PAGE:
Most readers will notice that these life forms don’t deliberate because they can’t, not because it wouldn’t do them any good. For the same reasons, humans do not become airborne unassisted, whether or not flight from danger would do us any good.
Life forms are, in one sense, information in motion. They react to their environments in many ways. An amoeba is smarter than your computer; even bacteria are purpose-driven, and plants have nervous systems and communicate. But none of these life forms need consciousness or reason in order to seek to stay alive. The logical conclusion is that reason exists to serve purposes other than merely staying alive.
Smith’s argument that reason is inferior is, of course, unusually bold. Many dubious claims in the literature on animal mind (self-awareness in fish, cats recognizing their names as an identity as opposed to a signal, and apes making a moral choice for generosity or displaying spiritual awareness) turn on one thing: a philosophical need to efface the uniqueness of the human experience of reason and free will. But most authors, less bold than he, prefer to claim that these life forms really do reason as humans do.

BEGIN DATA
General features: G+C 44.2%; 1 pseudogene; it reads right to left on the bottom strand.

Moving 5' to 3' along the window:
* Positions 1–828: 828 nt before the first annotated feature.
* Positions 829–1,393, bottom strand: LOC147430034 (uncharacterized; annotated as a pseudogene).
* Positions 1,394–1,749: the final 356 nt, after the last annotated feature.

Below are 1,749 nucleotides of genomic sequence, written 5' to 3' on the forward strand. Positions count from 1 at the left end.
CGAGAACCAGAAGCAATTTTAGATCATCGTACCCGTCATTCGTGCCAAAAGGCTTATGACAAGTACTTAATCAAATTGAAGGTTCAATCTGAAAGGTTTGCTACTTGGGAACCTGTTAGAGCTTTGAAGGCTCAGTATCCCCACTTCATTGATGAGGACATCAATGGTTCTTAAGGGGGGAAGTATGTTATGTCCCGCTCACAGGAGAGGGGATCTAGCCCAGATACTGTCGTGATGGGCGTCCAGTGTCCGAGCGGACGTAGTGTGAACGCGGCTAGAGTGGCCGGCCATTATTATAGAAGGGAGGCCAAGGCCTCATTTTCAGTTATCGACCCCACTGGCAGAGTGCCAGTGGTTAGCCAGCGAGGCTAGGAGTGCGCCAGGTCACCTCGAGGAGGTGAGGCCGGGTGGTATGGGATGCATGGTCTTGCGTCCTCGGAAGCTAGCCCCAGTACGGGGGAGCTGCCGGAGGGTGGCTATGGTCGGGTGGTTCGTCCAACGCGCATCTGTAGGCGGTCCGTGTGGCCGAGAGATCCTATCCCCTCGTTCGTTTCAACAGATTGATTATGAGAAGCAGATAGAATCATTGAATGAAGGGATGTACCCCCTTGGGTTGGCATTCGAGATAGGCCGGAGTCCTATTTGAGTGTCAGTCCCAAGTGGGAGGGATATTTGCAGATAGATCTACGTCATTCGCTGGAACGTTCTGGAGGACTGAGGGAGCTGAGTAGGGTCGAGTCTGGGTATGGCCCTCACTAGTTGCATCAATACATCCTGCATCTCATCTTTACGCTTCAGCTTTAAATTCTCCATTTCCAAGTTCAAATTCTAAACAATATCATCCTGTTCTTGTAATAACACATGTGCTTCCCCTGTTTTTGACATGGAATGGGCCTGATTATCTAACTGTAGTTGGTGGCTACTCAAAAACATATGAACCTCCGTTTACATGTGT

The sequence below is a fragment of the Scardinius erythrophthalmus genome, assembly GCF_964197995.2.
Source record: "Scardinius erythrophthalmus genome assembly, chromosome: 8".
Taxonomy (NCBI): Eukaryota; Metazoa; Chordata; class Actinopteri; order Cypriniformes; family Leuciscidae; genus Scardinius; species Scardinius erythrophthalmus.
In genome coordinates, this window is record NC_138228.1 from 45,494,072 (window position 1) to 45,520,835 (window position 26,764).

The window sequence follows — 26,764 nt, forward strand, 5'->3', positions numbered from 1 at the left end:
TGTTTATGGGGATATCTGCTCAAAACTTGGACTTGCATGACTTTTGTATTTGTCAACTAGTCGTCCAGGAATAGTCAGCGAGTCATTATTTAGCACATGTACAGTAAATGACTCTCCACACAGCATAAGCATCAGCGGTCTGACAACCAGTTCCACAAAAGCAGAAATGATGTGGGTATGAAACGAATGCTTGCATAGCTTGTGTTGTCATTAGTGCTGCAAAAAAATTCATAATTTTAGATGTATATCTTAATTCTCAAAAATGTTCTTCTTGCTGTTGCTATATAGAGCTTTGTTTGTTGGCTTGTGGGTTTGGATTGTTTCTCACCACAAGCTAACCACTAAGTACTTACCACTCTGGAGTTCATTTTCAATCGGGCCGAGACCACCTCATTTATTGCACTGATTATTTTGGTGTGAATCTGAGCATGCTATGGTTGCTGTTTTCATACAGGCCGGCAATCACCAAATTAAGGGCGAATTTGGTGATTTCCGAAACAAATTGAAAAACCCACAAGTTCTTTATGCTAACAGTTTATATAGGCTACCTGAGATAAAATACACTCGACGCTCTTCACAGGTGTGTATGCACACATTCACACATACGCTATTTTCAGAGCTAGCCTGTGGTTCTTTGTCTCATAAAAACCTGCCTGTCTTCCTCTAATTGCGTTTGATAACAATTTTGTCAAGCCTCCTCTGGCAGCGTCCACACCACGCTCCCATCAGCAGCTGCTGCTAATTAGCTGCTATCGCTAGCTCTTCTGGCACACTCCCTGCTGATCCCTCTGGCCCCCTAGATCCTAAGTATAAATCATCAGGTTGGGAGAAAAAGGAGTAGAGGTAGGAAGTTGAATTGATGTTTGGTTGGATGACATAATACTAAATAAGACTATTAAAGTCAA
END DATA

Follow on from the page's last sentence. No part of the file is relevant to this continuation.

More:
Smith, by contrast, admits honestly that these life forms do not reason—and that the best way to support his naturalist view is to see unreason is better than reason. He is unusually frank in explaining why he finds that an attractive (or even tenable) idea:
In answering the where question of reason in this maximally broad way, we are able to preserve the naturalism that philosophy and cognitive science insist upon today, while dispensing with the human-exclusivity of reason. And all the better, since faith in the strange idea that reason appears exactly once in nature, in one particular species and nowhere else, seems, on reflection, to be itself a vestige of pre-scientific supernaturalism.
He hopes that artificial intelligence and extraterrestrial life (a “statistical near-certainty”) will help us “give up the idea of rationality as nature’s last remaining exception.”